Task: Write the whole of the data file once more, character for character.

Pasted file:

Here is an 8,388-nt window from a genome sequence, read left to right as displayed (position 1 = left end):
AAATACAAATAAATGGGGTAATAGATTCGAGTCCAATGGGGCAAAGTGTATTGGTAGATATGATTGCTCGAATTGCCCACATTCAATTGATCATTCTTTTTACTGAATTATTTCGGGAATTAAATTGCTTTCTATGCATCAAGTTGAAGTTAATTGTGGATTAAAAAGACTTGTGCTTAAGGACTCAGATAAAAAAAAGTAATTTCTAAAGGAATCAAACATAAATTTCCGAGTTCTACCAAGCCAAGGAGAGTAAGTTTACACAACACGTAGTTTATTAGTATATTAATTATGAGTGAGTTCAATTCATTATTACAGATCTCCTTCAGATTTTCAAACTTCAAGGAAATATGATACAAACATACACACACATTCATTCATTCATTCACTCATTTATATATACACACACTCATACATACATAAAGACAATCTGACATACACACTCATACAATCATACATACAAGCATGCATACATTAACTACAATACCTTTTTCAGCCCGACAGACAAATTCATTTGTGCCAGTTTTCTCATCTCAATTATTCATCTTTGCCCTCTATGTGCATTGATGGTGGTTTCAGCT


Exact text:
Here is an 8,388-nt window from a genome sequence, read left to right as displayed (position 1 = left end):
AAATACAAATAAATGGGGTAATAGATTCGAGTCCAATGGGGCAAAGTGTATTGGTAGATATGATTGCTCGAATTGCCCACATTCAATTGATCATTCTTTTTACTGAATTATTTCGGGAATTAAATTGCTTTCTATGCATCAAGTTGAAGTTAATTGTGGATTAAAAAGACTTGTGCTTAAGGACTCAGATAAAAAAAAGTAATTTCTAAAGGAATCAAACATAAATTTCCGAGTTCTACCAAGCCAAGGAGAGTAAGTTTACACAACACGTAGTTTATTAGTATATTAATTATGAGTGAGTTCAATTCATTATTACAGATCTCCTTCAGATTTTCAAACTTCAAGGAAATATGATACAAACATACACACACATTCATTCATTCATTCACTCATTTATATATACACACACTCATACATACATAAAGACAATCTGACATACACACTCATACAATCATACATACAAGCATGCATACATTAACTACAATACCTTTTTCAGCCCGACAGACAAATTCATTTGTGCCAGTTTTCTCATCTCAATTATTCATCTTTGCCCTCTATGTGCATTGATGGTGGTTTCAGCT